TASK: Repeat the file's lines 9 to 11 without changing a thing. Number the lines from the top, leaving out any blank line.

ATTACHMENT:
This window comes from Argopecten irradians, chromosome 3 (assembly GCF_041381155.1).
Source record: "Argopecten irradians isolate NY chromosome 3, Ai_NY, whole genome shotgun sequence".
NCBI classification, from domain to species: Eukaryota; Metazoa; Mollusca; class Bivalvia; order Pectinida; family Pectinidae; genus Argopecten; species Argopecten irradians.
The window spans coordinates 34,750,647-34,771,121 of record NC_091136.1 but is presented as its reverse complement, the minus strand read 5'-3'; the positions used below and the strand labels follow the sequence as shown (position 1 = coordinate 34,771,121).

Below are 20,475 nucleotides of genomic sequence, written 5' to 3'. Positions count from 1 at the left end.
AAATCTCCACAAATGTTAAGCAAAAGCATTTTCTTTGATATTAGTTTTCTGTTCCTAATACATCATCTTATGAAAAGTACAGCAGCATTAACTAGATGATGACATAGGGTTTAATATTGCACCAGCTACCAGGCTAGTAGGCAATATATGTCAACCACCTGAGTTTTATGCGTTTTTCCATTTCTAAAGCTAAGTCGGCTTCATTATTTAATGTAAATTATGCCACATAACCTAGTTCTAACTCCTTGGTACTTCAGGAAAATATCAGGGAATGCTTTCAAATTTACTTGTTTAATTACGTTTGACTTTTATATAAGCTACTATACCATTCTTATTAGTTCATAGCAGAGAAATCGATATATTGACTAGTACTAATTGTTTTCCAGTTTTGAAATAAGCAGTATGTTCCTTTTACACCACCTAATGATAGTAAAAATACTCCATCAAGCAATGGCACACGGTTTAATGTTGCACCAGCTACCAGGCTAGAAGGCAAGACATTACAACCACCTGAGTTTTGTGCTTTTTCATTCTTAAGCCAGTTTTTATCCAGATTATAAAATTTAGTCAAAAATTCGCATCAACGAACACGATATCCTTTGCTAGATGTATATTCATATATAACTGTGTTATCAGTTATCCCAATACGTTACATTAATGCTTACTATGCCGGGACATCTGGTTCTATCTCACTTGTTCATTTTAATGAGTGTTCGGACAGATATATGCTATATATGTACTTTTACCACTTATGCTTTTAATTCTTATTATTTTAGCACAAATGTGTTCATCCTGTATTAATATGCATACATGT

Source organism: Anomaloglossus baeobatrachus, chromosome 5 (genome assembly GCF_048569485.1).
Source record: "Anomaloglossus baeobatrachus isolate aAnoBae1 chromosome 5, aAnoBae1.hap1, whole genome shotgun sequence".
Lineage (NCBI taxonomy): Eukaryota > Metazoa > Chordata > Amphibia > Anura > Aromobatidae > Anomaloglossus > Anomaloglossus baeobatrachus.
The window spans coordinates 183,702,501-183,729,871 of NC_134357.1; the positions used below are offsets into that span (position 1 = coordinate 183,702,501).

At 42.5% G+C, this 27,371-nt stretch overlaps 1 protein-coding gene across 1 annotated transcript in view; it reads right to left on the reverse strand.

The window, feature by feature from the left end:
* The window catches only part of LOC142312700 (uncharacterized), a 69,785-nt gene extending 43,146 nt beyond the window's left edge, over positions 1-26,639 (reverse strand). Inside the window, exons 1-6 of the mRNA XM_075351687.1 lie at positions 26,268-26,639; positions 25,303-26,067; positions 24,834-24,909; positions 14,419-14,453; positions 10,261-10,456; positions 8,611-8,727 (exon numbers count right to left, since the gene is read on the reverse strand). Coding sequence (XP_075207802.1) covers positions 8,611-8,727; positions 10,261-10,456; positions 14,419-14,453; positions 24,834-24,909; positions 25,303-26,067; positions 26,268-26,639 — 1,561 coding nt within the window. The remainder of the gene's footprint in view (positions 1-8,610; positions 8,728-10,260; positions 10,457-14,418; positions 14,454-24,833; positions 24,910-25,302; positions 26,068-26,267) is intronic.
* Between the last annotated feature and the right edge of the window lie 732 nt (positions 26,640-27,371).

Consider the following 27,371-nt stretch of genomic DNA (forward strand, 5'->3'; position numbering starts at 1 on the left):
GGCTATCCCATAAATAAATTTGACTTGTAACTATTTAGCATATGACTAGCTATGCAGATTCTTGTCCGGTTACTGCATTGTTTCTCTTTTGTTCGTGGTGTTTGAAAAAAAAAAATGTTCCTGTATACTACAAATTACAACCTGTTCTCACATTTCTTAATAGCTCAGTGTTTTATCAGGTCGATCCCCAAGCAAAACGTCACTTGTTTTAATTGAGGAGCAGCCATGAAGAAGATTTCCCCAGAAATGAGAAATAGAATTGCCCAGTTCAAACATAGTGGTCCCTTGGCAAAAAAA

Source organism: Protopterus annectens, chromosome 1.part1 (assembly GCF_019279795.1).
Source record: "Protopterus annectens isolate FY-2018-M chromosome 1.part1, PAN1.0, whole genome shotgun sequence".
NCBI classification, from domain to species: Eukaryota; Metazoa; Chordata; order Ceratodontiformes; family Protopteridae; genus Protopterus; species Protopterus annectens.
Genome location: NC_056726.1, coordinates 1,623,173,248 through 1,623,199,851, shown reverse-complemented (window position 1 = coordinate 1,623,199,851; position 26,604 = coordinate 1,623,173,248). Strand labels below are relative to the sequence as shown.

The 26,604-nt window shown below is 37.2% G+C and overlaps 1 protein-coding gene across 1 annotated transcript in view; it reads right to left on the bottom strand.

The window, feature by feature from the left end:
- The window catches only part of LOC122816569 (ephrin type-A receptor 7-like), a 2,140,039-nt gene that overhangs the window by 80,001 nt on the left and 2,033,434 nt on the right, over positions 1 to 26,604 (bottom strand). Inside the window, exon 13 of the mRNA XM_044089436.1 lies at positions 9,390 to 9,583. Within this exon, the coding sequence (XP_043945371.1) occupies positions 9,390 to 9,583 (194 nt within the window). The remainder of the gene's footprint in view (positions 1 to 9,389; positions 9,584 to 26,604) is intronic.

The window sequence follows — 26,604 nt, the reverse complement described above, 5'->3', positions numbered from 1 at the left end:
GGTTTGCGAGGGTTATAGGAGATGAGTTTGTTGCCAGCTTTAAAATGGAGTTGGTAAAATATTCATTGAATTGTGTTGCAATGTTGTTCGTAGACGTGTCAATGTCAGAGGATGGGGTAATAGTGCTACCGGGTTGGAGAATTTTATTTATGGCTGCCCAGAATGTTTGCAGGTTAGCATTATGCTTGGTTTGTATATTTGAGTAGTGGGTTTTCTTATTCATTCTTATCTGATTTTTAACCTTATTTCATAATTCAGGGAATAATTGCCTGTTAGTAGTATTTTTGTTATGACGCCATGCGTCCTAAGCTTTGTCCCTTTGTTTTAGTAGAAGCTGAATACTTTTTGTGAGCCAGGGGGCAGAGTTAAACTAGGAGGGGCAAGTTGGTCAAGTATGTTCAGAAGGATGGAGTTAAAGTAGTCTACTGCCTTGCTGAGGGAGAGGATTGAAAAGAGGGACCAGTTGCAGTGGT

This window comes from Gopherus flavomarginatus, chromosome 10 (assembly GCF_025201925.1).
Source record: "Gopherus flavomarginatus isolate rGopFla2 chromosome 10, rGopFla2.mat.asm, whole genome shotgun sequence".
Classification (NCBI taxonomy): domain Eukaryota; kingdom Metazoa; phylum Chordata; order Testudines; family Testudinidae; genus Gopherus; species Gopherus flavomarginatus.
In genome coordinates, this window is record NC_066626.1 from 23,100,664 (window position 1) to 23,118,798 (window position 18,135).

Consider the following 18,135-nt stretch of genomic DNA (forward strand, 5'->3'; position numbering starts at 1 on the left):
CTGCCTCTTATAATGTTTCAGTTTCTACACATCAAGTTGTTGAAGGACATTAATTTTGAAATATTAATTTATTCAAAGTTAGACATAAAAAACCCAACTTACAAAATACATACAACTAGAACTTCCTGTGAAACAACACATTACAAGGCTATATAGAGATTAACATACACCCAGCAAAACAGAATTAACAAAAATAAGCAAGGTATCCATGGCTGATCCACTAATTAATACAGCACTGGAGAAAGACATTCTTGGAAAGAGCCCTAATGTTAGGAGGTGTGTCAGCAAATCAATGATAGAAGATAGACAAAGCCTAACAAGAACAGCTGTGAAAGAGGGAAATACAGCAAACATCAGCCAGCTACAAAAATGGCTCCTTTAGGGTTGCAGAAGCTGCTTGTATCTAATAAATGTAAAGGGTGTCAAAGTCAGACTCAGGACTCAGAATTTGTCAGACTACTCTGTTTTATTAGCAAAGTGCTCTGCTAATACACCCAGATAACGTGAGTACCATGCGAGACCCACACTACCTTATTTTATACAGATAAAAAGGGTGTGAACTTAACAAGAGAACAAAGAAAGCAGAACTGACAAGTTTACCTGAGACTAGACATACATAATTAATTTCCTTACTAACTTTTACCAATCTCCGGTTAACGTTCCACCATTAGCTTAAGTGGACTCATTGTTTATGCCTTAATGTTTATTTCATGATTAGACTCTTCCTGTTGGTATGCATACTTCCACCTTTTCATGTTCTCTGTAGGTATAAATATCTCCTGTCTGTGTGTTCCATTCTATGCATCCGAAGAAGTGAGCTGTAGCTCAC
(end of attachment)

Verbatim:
Lineage (NCBI taxonomy): Eukaryota > Metazoa > Chordata > Amphibia > Anura > Aromobatidae > Anomaloglossus > Anomaloglossus baeobatrachus.
The window spans coordinates 183,702,501-183,729,871 of NC_134357.1; the positions used below are offsets into that span (position 1 = coordinate 183,702,501).

At 42.5% G+C, this 27,371-nt stretch overlaps 1 protein-coding gene across 1 annotated transcript in view; it reads right to left on the reverse strand.